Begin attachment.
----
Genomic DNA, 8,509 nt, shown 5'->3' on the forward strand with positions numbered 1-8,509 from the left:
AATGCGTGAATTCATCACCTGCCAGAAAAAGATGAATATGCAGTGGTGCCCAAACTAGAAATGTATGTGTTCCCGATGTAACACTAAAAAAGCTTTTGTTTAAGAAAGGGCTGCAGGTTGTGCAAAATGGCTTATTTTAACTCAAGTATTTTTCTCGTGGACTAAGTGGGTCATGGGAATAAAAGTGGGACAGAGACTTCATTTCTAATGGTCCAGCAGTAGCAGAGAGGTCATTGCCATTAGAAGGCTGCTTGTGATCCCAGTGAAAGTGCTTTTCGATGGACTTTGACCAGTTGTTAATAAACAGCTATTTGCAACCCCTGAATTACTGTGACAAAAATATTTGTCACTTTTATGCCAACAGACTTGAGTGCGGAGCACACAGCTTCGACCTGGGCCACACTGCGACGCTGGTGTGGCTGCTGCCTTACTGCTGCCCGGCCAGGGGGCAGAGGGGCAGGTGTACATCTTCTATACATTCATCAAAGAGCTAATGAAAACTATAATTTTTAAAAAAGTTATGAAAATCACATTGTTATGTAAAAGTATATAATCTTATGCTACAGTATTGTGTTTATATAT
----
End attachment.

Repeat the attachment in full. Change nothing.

Genomic DNA, 8,509 nt, shown 5'->3' on the forward strand with positions numbered 1-8,509 from the left:
AATGCGTGAATTCATCACCTGCCAGAAAAAGATGAATATGCAGTGGTGCCCAAACTAGAAATGTATGTGTTCCCGATGTAACACTAAAAAAGCTTTTGTTTAAGAAAGGGCTGCAGGTTGTGCAAAATGGCTTATTTTAACTCAAGTATTTTTCTCGTGGACTAAGTGGGTCATGGGAATAAAAGTGGGACAGAGACTTCATTTCTAATGGTCCAGCAGTAGCAGAGAGGTCATTGCCATTAGAAGGCTGCTTGTGATCCCAGTGAAAGTGCTTTTCGATGGACTTTGACCAGTTGTTAATAAACAGCTATTTGCAACCCCTGAATTACTGTGACAAAAATATTTGTCACTTTTATGCCAACAGACTTGAGTGCGGAGCACACAGCTTCGACCTGGGCCACACTGCGACGCTGGTGTGGCTGCTGCCTTACTGCTGCCCGGCCAGGGGGCAGAGGGGCAGGTGTACATCTTCTATACATTCATCAAAGAGCTAATGAAAACTATAATTTTTAAAAAAGTTATGAAAATCACATTGTTATGTAAAAGTATATAATCTTATGCTACAGTATTGTGTTTATATAT